Manitoba remains top spot to buy a condo, says RBC Economics

    TORONTO, March 15 /CNW/ - While affordability deteriorated in the first
half of 2006, the third and fourth quarters marked a significant turnaround
for Manitoba, according to the latest Housing Affordability report released
today by RBC Economics.
    "The strongest improvement came from the condo sector, which reversed
much of the deterioration that occurred in the early part of 2006," said Derek
Holt, assistant chief economist, RBC. "In retaining its title as the most
affordable province to purchase a condo, Manitoba continues to remain an
attractive market for potential new home buyers."
    The RBC Affordability measure for Manitoba, which captures the proportion
of pre-tax household income needed to service the costs of owning a home,
improved for all housing types with a detached bungalow at 32.8 per cent. A
standard two-story home moved to 34.1 per cent, a standard townhouse to 20.1
per cent and a standard condo to 18.1 per cent.
    According to the report, detached bungalows, townhouses and condos all
witnessed fourth quarter price declines, with only the cost of a two-storey
home increasing. Unlike its neighbours to the west, Manitoba's housing market
has been largely driven by fundamentals such as income growth and market
conditions are expected to continue to soften throughout the year.
    The Housing Affordability measure, which RBC has compiled since 1985, is
based on the costs of owning a detached bungalow, a reasonable property
benchmark for the housing market. Alternative housing types are also presented
including a standard two-storey home, a standard townhouse and a standard
condo. The higher the reading, the more costly it is to afford a home. For
example, an Affordability measure of 50 per cent means that homeownership
costs, including mortgage payments, utilities and property taxes, take up 50
per cent of a typical household's monthly pre-tax income.
    The report also looked at mortgage carrying costs relative to incomes for
a broader sampling of smaller cities across the country, including Winnipeg,
where affordability conditions improved. For these smaller cities, RBC has
used a narrower measure of housing affordability that only takes mortgage
payments relative to income into account.
    RBC's Affordability measure for detached bungalows in Canada's largest
cities is as follows: Vancouver 68.5 per cent, Calgary 40.9 per cent, Toronto
42.6 per cent, Montreal 35.3 per cent and Ottawa 30 per cent.

    Highlights from across Canada:
    -   British Columbia: The final quarter of 2006 provided some relief for
        B.C. homeowners with affordability improving for the two-storey and
        detached bungalow segments. However, condos and townhomes continued a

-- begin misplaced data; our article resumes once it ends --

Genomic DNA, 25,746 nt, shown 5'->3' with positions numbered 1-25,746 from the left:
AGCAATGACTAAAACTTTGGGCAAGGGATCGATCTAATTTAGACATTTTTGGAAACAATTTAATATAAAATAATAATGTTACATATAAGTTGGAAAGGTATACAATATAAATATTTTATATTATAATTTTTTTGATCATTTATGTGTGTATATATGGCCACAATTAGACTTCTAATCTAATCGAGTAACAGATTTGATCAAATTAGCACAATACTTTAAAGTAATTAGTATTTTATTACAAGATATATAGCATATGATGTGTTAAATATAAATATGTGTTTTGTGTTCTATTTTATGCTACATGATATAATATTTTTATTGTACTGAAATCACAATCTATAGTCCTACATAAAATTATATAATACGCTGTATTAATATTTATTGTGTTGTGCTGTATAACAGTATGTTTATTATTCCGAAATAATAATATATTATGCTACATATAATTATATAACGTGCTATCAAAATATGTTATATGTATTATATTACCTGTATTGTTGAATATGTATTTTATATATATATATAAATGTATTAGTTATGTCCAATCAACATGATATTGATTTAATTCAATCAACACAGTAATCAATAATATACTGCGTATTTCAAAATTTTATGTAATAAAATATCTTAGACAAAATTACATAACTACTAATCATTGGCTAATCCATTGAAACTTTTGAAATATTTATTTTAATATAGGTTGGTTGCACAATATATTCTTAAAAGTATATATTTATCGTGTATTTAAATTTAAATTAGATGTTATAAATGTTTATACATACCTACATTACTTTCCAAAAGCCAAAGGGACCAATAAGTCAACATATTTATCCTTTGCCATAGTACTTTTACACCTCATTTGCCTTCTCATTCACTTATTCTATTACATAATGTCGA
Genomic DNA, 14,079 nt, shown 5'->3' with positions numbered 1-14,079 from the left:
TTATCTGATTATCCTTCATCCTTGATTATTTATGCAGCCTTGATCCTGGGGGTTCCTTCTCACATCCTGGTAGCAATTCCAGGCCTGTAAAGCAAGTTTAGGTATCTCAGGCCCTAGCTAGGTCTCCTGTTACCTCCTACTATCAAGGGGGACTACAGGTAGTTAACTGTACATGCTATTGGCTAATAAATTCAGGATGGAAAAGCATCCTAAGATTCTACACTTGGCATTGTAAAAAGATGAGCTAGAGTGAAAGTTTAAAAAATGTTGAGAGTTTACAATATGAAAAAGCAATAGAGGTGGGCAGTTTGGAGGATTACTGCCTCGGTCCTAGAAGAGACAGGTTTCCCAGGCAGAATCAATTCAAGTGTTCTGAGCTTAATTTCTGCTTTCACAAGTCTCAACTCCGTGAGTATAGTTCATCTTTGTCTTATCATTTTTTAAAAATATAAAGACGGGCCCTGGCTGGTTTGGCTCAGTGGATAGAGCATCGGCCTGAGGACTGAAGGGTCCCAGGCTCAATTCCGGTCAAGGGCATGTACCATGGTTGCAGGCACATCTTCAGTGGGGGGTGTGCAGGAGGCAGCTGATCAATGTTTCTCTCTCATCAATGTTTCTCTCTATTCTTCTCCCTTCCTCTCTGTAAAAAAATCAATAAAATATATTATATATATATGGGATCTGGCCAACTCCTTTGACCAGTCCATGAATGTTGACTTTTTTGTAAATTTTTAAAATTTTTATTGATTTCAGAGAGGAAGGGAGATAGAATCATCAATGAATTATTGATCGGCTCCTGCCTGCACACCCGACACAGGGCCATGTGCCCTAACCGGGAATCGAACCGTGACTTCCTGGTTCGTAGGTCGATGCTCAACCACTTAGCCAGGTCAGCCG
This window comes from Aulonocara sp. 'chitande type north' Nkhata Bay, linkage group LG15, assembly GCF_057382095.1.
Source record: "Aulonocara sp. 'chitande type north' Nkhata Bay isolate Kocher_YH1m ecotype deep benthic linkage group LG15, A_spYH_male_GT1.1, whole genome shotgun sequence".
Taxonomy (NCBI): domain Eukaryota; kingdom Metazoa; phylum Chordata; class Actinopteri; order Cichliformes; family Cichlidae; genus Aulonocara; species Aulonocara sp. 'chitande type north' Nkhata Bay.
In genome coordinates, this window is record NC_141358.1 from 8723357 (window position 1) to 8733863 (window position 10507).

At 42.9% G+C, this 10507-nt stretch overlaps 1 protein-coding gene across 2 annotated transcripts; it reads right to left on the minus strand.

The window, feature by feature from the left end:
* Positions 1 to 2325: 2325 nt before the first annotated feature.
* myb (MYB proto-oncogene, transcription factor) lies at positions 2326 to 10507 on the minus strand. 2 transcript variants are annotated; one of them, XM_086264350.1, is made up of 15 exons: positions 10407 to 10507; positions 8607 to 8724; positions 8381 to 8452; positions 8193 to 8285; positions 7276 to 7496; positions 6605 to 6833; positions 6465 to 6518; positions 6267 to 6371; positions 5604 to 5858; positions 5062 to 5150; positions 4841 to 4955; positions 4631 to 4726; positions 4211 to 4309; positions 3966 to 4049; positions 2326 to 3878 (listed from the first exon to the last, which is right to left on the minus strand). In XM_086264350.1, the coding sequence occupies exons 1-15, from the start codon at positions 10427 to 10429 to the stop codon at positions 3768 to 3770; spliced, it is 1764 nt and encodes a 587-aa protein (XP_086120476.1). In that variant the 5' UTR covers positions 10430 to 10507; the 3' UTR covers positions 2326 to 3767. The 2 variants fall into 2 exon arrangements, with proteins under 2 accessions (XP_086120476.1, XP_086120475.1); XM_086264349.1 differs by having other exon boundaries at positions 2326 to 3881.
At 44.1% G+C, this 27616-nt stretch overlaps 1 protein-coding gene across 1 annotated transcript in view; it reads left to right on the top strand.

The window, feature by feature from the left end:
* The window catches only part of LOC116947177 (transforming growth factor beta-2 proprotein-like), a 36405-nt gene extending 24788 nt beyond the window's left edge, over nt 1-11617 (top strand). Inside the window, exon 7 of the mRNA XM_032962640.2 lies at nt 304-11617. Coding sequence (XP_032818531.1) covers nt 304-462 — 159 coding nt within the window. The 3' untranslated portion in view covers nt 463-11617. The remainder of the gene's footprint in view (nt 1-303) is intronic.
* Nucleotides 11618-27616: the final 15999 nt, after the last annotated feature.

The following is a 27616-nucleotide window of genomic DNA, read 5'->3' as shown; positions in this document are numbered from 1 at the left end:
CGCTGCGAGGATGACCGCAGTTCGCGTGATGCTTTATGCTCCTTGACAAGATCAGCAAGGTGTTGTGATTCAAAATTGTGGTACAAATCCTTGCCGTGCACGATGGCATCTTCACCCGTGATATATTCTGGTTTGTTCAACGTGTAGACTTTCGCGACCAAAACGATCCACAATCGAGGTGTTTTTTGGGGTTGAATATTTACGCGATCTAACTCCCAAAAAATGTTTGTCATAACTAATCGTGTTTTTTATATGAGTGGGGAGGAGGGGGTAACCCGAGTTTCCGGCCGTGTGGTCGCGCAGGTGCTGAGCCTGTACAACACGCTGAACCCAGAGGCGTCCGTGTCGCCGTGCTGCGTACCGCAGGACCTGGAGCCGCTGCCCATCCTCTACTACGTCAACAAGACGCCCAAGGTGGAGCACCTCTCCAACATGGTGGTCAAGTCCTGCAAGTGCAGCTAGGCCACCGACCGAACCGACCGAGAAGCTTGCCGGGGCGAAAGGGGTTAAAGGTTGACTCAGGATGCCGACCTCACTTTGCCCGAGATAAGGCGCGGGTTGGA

fifth straight quarter of deterioration. Overall, B.C.'s housing
        affordability should continue to improve over the next year.
    -   Alberta: Since the start of 2005, housing affordability across
        Alberta has been eroding at an aggressive pace. While the most recent
        quarter reported another across-the-board deterioration, the pace of
        erosion appears to have topped out and has slowed significantly.
    -   Saskatchewan: For a fifth consecutive quarter, affordability eroded
        in three out of four home classes - detached bungalow, townhouse and
        condo. Saskatchewan's annual house price gains, which are in the
        10 per cent range, outweighed any mortgage rate relief or household
        income growth that would have helped offset costs.
    -   Ontario: As Ontario's housing market continued to cool, affordability
        improved across all classes. Softer price growth, a decline in
        mortgage rates and lower utility bills combined to bring monthly
        payments down by one to two per cent for all four housing segments.
    -   Quebec: Led by improvement in two-store homes, housing affordability
        recovered significantly for the first time in over a year as the
        long-anticipated soft landing continues to unfold. Supply and demand
        fundamentals in Quebec's housing market are cooling off in tandem and
        the effects are overflowing to improve affordability conditions for
        prospective homeowners.
    -   Atlantic region: Strong household income growth, lower monthly
        utility bills and a modest drop in mortgage rates contributed to
        improve conditions across Atlantic Canada.

    The full RBC Housing Affordability report is available online, as of
8 a.m. E.D.T. today at

For further information:

For further information: Derek Holt, RBC Economics, (416) 974-6192;
Jackie Braden, RBC Media Relations, (416) 974-2124

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